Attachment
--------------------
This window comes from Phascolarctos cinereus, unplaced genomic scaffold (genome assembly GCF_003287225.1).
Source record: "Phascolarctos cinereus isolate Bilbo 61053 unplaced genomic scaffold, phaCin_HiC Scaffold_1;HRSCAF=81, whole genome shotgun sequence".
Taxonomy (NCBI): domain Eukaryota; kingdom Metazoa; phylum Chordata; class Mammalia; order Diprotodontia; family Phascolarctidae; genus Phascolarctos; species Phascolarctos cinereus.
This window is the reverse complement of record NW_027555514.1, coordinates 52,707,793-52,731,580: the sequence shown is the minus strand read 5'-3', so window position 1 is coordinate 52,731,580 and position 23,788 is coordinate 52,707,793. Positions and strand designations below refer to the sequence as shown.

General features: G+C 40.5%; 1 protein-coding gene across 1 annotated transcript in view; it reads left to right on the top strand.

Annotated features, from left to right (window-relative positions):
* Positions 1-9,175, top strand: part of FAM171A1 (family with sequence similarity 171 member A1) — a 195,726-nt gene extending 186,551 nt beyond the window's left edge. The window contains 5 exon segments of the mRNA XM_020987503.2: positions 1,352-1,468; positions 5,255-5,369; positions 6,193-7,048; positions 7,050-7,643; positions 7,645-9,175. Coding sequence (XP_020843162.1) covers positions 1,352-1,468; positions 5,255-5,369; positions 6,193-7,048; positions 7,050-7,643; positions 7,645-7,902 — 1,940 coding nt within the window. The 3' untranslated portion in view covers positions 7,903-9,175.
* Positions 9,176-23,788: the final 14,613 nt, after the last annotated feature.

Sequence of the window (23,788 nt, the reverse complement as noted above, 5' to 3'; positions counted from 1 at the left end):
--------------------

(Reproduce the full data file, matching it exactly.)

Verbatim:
This window comes from Phascolarctos cinereus, unplaced genomic scaffold (genome assembly GCF_003287225.1).
Source record: "Phascolarctos cinereus isolate Bilbo 61053 unplaced genomic scaffold, phaCin_HiC Scaffold_1;HRSCAF=81, whole genome shotgun sequence".
Taxonomy (NCBI): domain Eukaryota; kingdom Metazoa; phylum Chordata; class Mammalia; order Diprotodontia; family Phascolarctidae; genus Phascolarctos; species Phascolarctos cinereus.
This window is the reverse complement of record NW_027555514.1, coordinates 52,707,793-52,731,580: the sequence shown is the minus strand read 5'-3', so window position 1 is coordinate 52,731,580 and position 23,788 is coordinate 52,707,793. Positions and strand designations below refer to the sequence as shown.

General features: G+C 40.5%; 1 protein-coding gene across 1 annotated transcript in view; it reads left to right on the top strand.

Annotated features, from left to right (window-relative positions):
* Positions 1-9,175, top strand: part of FAM171A1 (family with sequence similarity 171 member A1) — a 195,726-nt gene extending 186,551 nt beyond the window's left edge. The window contains 5 exon segments of the mRNA XM_020987503.2: positions 1,352-1,468; positions 5,255-5,369; positions 6,193-7,048; positions 7,050-7,643; positions 7,645-9,175. Coding sequence (XP_020843162.1) covers positions 1,352-1,468; positions 5,255-5,369; positions 6,193-7,048; positions 7,050-7,643; positions 7,645-7,902 — 1,940 coding nt within the window. The 3' untranslated portion in view covers positions 7,903-9,175.
* Positions 9,176-23,788: the final 14,613 nt, after the last annotated feature.

Sequence of the window (23,788 nt, the reverse complement as noted above, 5' to 3'; positions counted from 1 at the left end):